FC Barcelona: Symbol of the Culture of Catalonia
The FC Barcelona team is currently one of the greatest teams in Europe. However, it hasn't always been this way, in fact this is the club's best period.
The FC Barcelona, one of the greatest teams in soccer today, is an institution whose roots lie deep inside the heart of Catalonia. It was founded in 1899 and it’s now more than just a club, exactly as their fans chant in Catalan. Here, we’ll briefly review the club’s peculiar history and what makes it so different from other teams.
FC Barcelona started out at the end of the 19th century, when a Swiss man, by the name of Hans Gamper moved to Catalonia. He decided to establish a new sports institution. Hans, or Joan as he later became known, was only 22 years of age and he loved soccer. And so, he created a team that consisted of six foreigners and six nationals.
Despite not meeting the required age to be the president of the club, he was always linked to important decisions. In fact, many will agree that Gamper put money in from his own pocket during rough times.
And, consequently, it was money that caused his tragic death. Gamper committed suicide in 1930, due to a deep financial crisis that came as a consequence of the Great Depression. His death hit hard among locals in Barcelona, however, even today, he’s still a hero for the club and followers.
Years of glory and deep crisis
In 1922, FC Barcelona completed its first match at Camp de Les Corts, a stadium with a capacity for hosting 1000 spectators. And it was there where the club achieved its first titles: four Spanish Cups and the first League Cup, in 1929.
However, the club started representing a stronger social presence due to the political events at the time. In Catalonia, the Catalan Independence Movement represented the identity ideology that found strength in sports. Once, in 1925, Primo de Rivera closed the stadium for six months because fans booed over the Spanish national anthem.
The 1930s were perhaps the toughest part of the history of FC Barcelona. After the death of Gamper, the situation didn’t improve, in fact, it only became worse. In the 1933-1934 season, FC Barcelona would have fallen to the second division had the first division not expanded.
On the other hand, in the social and political scope, the Civil War hit FC Barcelona hard since it was part of the “rebel” land. Its own president at the time, Josep Sunyol, was a Catalan politician who the Franco regime assassinated.
In 1938, the bombing of Barcelona nearly completely destroyed the club’s headquarters. At the beginning of the decade, FC Barcelona had 12,000 members, by the end of it, there were only 2,000.
The revival of FC Barcelona
The 1940s saw a period of reconstruction for the club. Franco’s dictatorship elected the authorities up until 1953. Likewise, they translated all of the statutes to Spanish and the emblem lost the red and yellow stripes for nine years.
However, the 1950s brought much better luck for the club. One of the main characteristics of FC Barcelona is its Catalan spirit and also the importance that foreigners have had throughout its history. After Gamper, it was the Hungarian Ladislao Kubala who came to charm the club members.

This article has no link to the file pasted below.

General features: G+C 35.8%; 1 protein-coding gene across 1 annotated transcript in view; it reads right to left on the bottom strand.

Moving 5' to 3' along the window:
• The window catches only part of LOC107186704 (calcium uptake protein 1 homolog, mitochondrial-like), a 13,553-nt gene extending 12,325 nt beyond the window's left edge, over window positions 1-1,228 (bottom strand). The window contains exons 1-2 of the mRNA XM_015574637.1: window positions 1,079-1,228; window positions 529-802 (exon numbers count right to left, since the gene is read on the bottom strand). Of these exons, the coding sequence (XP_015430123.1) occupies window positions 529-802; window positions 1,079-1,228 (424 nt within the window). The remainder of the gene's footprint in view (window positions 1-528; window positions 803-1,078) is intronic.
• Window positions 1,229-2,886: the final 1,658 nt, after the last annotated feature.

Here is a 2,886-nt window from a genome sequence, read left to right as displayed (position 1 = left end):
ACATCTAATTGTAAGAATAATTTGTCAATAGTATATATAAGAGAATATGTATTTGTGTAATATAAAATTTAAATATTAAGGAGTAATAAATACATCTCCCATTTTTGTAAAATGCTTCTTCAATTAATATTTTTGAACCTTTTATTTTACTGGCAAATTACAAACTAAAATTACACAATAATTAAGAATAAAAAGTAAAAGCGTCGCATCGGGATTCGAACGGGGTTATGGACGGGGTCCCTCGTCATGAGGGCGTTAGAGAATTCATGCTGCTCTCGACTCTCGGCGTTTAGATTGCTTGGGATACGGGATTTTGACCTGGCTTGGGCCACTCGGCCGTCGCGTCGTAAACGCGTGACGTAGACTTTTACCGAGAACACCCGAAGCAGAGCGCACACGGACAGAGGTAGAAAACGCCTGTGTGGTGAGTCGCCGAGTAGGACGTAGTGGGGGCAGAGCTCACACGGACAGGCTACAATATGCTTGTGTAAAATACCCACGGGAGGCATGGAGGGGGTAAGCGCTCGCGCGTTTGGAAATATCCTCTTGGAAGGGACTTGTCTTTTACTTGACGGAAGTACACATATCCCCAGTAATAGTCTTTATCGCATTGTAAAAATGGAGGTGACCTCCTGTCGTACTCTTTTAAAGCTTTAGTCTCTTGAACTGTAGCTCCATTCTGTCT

As its president, FC Barcelona achieved three league titles in that decade, with more than 15 other contemporary titles. Due to a rise in members, the club built a new stadium, the famous “Camp Nou,” with a capacity for 93,000 people, in 1957.
On the other side of the country, Alfredo Di Stéfano was taking Real Madrid to its fifth consecutive European Cup. Coincidentally he didn’t make it to FC Barcelona because of a lack of confidence and a broken deal to switch other players.
The 1960s saw complications again for FC Barcelona. And so, the club only achieved four titles in that decade. The rivalry with Real Madrid became stronger as the team acquired more cups on their shelves.
The modern history of FC Barcelona
Since the 1970s, the club’s trajectory became more widely known. And so, in 1974 the club acquired Johan Cruyff. He was the star of the club, taking it to some of its best years, along with coach Rinus Michels.
In the 1980s, under the presidency of José Luis Nuñez, the club expanded the stadium and hired new star players such as Diego Maradona, Gary Lineker, and Bernd Schuster.
However, during that decade the club only gave its fans one league title and three Copa del Rey. They also lost the final of the Europe Cup in 1986 against Steaua from Bucharest.
“Football must always be played in an attractive way, you must play offensively, it must be a show”
– Johan Cruyff-
Johan Cruyff returned to Barcelona in 1988, but this time as a coach. That’s when the club developed a special style of game that it still uses today. And so, this was the same style that the Netherlands national team had in 1974. In 1992, FC Barcelona won their first continental cup, with Josep Guardiola as the star player.
The age of Guardiola
Although FC Barcelona has always been a great team in Europe, it was in 2008 that it truly became its best. This is now what everyone calls the Guardiola age, with “Pep” Guardiola as its coach.
The stars of this time were Lionel Messi, Carles Puyol, Andés Iniesta, and Xavi Hernández, among other great players. In the last decade, the club has achieved things that very few teams have managed to.
Three UEFA Champions League titles, three FIFA Club World Cups, six League titles, and five Copa del Rey titles. Although Guardiola was the coach until 2012, the following coaches have managed to increase those 14 titles since he left the club. Many argue that this might be the best team in the history of the sport.
After so much hardship and being overshadowed by Real Madrid and all of its titles, FC Barcelona has recovered its rightful place. It has beaten records with its outstanding teams, and it’s now a football reference worldwide. Thus, fans aren’t wrong when they chant that it’s more than a club.